Oranjemund, by Konny von Schmettau
Konny von Schmettau's book discovers lots of stories around diamonds in the area of Oranjemund in southmost Namibia. Come and enjoy a different look at history and modern times!
Soap. Shoes. Tobacco
(...) In 1928, the foundation of Oranjemund, as a modest camp for workers and staff to live in, was laid. The first basic, plain huts were built. There were no luxuries to be had, only the most basic of living conditions were possible. Life was hard for the men working here in the desert. There was no shade and no tree to protect them from the sandstorms and the wind, which mostly started blowing in the afternoons and was icy cold during winter. There was a small shop which sold the necessities such as soap, shoes or tobacco if it could be brought in over the difficult route of transportation at all. Men rather worked overtime hours as there were no recreation facilities available, and they were grateful for the extra pay. Their contracts of employment stated: "54 hours are to be worked per week", so that they worked from sunrise to sundown as a rule. A couple of employees managed to work many weeks and months without once taking a day off, and one of them said at the time: "We have so much work that we don't even have time to get sick!" Days off were not automatically incalculated into their contracts, these had to be worked in. If one had been employed for a whole year without an off day, then he was granted five free days, and after five years of employment one was eligible for nine free days. The only highlight of the week was on Friday evenings, when the post came down from Elizabeth Bay or Kolmanskop, and which was then hand delivered to each of the waiting men. This was the only contact they had with friends or family, and even if the news was mostly already a week old, it was still better than receiving no news at all. In later years there was a small radio station to the north of the camp -one still could not call it a settlement - and this radio was used to communicate news, especially about the mine. Men were even informed on whether they had been hired or fired over the airwaves, everything was made public. It was only in 1944 that the first internal telephone line was installed and in 1948 the first telephone was connected in the General Manager's house. Today the first house of the Manager, "Jasper House" still exists and is now the local museum. The first proper houses were built only in the middle of the 1930's where after the wives were then allowed to move to Oranjemund. At the beginning of the 1930s, the settlement was called "Orange River Mouth", but that caused great confusion because goods and the post would oftentimes land up on the South African Orange River Station in the northern Cape. In 1940 the name was thus shortened to "Orange Mouth" and eventually, in 1951, the official name of "Oranjemund" was proclaimed. After the Second World War redundant Sherman tanks were utilized as transport vehicles and to remove overburden, because of their maneuverability which allowed them to drive on even the most difficult terrain. (...)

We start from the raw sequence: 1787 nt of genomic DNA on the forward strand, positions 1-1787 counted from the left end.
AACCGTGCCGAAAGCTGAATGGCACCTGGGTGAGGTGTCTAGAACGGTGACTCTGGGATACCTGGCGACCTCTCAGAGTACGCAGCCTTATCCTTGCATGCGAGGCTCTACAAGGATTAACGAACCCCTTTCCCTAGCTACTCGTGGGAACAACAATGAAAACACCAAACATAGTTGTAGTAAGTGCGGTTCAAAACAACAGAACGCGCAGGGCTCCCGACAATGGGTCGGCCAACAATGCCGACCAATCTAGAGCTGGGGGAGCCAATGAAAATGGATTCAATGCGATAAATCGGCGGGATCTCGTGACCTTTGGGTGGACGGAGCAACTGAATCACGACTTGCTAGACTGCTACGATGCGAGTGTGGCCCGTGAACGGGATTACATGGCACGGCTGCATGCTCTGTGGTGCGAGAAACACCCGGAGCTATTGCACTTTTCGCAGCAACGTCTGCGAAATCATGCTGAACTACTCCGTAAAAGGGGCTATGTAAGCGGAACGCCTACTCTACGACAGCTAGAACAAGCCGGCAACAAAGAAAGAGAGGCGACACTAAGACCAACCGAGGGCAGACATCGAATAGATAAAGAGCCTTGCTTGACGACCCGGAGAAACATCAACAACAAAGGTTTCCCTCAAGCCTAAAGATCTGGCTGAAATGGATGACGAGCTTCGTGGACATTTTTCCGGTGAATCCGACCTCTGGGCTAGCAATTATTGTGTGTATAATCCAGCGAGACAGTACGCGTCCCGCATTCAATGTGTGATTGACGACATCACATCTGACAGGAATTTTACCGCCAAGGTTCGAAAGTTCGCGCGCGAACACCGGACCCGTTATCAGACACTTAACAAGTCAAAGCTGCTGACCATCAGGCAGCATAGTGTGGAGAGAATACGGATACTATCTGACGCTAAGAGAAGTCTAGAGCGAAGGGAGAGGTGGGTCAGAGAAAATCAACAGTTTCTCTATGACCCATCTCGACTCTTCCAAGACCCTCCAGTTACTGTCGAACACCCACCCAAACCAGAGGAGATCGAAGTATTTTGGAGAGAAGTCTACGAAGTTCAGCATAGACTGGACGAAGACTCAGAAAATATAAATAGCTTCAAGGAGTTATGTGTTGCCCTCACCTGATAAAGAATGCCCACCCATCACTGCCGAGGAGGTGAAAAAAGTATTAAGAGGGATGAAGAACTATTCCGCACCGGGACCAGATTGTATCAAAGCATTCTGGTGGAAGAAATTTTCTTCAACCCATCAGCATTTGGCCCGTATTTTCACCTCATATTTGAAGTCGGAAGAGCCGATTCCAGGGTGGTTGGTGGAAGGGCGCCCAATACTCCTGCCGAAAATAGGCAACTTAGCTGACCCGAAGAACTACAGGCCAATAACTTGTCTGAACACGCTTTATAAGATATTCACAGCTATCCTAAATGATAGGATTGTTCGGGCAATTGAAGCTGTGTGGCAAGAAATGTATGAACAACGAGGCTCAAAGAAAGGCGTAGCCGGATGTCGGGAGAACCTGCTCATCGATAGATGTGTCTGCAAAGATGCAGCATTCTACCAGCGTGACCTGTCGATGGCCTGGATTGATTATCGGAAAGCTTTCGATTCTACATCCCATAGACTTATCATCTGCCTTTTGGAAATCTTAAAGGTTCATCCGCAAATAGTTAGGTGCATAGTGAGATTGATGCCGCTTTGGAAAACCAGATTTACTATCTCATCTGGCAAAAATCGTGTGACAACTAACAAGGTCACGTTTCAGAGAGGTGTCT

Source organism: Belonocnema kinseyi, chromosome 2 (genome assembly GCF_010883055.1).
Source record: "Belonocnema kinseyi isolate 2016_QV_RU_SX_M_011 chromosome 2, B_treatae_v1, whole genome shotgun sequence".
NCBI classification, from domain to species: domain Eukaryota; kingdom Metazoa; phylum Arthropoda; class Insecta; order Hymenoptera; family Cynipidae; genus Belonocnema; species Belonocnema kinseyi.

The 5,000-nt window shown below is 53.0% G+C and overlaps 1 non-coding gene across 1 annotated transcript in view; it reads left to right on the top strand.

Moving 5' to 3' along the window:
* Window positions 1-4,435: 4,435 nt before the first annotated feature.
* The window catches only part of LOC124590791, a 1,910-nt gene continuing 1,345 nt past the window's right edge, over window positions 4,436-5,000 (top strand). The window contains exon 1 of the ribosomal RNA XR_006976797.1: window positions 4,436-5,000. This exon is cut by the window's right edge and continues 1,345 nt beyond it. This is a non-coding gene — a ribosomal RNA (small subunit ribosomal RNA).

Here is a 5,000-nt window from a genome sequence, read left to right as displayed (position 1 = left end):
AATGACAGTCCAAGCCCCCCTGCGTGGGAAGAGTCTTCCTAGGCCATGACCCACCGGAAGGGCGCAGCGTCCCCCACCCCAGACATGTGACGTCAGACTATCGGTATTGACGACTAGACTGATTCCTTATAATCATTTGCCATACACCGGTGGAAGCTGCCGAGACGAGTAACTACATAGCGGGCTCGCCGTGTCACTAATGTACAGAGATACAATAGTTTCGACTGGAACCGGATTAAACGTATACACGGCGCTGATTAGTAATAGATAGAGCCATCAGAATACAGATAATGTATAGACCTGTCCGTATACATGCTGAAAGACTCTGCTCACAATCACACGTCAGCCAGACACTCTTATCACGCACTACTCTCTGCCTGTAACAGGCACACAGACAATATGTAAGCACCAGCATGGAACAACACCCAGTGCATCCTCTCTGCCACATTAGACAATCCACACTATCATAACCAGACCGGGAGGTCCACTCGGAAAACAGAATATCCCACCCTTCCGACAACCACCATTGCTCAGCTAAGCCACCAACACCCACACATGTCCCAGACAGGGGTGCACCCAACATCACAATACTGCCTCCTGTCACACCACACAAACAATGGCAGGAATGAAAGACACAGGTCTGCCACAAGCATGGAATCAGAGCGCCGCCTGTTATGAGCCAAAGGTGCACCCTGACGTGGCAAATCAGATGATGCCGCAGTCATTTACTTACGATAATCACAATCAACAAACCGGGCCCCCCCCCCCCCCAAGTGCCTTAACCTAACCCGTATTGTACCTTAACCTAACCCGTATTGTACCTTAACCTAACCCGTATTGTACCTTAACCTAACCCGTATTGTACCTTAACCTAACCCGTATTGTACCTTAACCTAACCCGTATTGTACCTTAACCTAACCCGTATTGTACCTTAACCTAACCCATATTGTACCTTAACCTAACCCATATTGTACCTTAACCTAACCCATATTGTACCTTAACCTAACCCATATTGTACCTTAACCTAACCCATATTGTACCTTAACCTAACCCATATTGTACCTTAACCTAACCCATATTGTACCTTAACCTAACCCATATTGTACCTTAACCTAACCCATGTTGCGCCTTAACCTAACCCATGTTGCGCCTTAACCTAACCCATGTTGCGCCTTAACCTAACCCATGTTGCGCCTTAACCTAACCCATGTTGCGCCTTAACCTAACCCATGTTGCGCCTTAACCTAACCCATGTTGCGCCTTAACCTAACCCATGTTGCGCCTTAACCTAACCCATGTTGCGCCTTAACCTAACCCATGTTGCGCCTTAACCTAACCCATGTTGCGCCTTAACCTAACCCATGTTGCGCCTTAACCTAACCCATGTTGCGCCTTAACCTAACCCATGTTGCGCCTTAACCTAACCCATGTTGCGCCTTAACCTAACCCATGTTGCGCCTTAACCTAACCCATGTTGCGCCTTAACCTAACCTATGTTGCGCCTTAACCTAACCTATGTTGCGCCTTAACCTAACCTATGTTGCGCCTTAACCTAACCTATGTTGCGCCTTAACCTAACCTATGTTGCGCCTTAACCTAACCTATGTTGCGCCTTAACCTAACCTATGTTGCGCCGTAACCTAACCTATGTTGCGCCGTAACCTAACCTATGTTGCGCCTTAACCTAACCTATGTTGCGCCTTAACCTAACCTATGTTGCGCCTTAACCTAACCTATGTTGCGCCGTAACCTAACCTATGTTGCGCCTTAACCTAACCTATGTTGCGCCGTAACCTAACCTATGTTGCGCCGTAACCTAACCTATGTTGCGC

This is an excerpt from the book: Oranjemund, by Konny von Schmettau.
Subtitle: A journey through history & modern times
Author: Konny von Schmettau
Publisher: Hippos Verlag, Swakopmund, Namibia
Swakopmund, Namibia 2014
ISBN 9789991688619 / ISBN 978-99916-886-1-9
Broschur, 15x21 cm, 96 pages, numerous photos
von Schmettau, Konny im Namibiana-Buchangebot
A journey through history and modern times of the mining town Oranjemund in South Namibia.
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